Wednesday, January 8, 2014


With a spring-like weather presently roaming in Freiburg Elisabeth and I took a ride to Emmendingen, a small town north of Freiburg, where she had spent some years as a child.

What is special about Emmendingen? Before 1933 the town had a thriving Jewish community until October 22, 1940, when within one day all Jews from Baden and Palatinate were rounded up and were subsequently transported to a internment camp in Gurs in southwestern France. Many of those who survived the four day transport died in the camp in the following years. The rest was transported to Auschwitz in 1944 and ended in the gas chambers. A memorial plate at the place of the synagogue, already destroyed on November 9, 1938, recalls this barbaric act.

Memorial plate in Emmendingen at the site of the former synagogue
I found two other less disturbing information plates in Emmendingen referring to persons in two of my recent blogs. The plate on the residence of Johann Georg Schlosser commemorating the death of Cornelia, his wife and Göthe's* sister, contains a couple of names of people who had visited the place. Here you read the name of Johann Georg Jacobi, the poet, who came under attack by the Habsburg authorities accusing him of adhering to Schlosser's democratic attitudes.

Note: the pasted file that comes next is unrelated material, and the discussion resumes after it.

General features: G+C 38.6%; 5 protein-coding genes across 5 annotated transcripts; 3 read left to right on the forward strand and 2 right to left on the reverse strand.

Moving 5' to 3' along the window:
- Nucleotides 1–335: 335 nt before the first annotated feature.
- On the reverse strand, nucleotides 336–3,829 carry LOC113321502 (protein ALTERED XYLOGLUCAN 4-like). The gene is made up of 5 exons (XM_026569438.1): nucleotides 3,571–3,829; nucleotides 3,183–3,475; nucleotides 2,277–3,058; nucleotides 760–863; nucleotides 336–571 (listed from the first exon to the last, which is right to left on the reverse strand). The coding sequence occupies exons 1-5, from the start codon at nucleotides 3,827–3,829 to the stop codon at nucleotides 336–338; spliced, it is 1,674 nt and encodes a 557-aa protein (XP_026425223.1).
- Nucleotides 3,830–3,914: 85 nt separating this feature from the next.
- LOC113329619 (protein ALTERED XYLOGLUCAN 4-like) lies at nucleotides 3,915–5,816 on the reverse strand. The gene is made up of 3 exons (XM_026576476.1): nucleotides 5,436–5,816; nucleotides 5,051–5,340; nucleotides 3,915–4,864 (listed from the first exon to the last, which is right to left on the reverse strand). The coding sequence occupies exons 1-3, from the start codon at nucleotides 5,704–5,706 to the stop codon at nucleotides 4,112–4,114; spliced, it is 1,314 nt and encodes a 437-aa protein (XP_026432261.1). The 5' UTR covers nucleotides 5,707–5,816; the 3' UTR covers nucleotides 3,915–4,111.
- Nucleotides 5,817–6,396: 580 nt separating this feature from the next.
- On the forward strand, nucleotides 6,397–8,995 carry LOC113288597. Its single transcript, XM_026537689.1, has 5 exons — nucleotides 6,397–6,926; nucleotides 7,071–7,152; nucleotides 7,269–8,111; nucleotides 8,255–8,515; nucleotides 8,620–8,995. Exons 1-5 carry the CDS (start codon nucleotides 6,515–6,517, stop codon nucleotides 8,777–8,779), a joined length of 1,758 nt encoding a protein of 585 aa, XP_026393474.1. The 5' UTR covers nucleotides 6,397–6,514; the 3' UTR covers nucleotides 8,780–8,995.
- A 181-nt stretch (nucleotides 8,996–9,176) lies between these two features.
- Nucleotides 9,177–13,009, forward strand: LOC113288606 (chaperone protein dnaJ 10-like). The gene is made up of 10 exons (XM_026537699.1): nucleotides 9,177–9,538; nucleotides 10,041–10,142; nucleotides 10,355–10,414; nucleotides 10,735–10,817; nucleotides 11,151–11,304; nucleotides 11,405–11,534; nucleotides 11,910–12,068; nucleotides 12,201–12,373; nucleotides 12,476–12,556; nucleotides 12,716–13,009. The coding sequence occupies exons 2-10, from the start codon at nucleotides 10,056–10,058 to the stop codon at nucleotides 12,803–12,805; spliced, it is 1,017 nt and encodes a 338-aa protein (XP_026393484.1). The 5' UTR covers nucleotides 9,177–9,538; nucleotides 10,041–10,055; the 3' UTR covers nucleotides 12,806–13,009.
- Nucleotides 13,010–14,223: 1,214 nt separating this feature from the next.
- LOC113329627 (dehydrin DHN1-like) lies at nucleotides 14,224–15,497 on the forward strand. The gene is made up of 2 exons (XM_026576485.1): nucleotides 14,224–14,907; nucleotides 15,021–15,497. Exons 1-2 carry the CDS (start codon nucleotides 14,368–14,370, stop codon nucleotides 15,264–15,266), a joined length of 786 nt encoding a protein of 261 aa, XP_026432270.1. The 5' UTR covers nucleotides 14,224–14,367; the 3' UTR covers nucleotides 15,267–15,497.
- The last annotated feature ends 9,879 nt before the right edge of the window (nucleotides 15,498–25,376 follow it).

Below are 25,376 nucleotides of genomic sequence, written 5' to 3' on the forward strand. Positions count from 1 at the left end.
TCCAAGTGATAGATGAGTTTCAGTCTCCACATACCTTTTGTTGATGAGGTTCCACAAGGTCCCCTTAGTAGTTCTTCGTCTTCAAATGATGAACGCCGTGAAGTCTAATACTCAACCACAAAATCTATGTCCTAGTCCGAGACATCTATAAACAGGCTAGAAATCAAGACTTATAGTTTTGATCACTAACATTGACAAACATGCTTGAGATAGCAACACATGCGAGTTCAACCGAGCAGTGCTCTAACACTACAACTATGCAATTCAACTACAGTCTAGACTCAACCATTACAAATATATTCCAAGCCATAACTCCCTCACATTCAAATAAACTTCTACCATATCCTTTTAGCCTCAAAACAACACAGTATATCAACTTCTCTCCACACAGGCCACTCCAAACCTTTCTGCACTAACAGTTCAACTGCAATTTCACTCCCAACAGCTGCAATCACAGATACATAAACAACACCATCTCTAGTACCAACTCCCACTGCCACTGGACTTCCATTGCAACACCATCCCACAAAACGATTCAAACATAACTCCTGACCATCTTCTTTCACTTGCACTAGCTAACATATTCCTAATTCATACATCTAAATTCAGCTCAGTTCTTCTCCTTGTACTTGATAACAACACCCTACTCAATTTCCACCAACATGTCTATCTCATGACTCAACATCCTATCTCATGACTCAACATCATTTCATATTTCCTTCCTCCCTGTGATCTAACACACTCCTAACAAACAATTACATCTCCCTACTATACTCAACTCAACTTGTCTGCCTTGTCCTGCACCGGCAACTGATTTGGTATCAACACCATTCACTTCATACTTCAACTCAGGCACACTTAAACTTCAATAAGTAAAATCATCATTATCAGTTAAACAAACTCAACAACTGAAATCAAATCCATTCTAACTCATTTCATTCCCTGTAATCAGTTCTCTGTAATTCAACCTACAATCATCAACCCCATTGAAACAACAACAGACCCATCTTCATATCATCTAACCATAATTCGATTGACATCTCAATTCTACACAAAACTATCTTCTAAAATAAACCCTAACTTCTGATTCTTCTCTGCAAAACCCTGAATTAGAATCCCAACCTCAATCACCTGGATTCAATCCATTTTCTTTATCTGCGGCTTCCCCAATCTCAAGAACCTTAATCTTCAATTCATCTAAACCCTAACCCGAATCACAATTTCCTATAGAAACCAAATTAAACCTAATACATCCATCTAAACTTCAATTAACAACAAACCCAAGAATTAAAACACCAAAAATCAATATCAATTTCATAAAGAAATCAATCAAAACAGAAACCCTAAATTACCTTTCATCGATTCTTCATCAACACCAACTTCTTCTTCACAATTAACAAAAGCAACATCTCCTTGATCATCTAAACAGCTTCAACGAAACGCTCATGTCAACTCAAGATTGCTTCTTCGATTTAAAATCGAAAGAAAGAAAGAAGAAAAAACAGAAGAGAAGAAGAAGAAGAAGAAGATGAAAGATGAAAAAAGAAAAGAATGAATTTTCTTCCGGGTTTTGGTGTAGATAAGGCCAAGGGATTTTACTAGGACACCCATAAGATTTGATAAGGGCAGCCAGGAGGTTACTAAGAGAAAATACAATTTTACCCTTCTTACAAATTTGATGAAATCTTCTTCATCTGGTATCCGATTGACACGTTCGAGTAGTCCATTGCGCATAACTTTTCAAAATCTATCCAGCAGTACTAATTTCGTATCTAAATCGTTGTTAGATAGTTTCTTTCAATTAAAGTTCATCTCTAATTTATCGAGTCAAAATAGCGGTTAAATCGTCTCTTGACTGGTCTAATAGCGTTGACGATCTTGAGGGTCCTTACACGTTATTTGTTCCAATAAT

*For the unfamiliar spelling of Göthe aka Goethe (the second occurrence on the plate) read my blog about umlauts

Information plate at Johann Georg Schlosser's residence

The second name that caught my attention is Lenz, Georg Büchner's hero. Jakob Michael Reinhold Lenz on his way from Weimar to the Alsace actually lived in Emmendingen in a small house, a former summer house of the margraves, from 1776 to 1778 before he moved on and walked through the Vosges mountains.

Lenz-Häuschen in Emmendingen's Schlosspark

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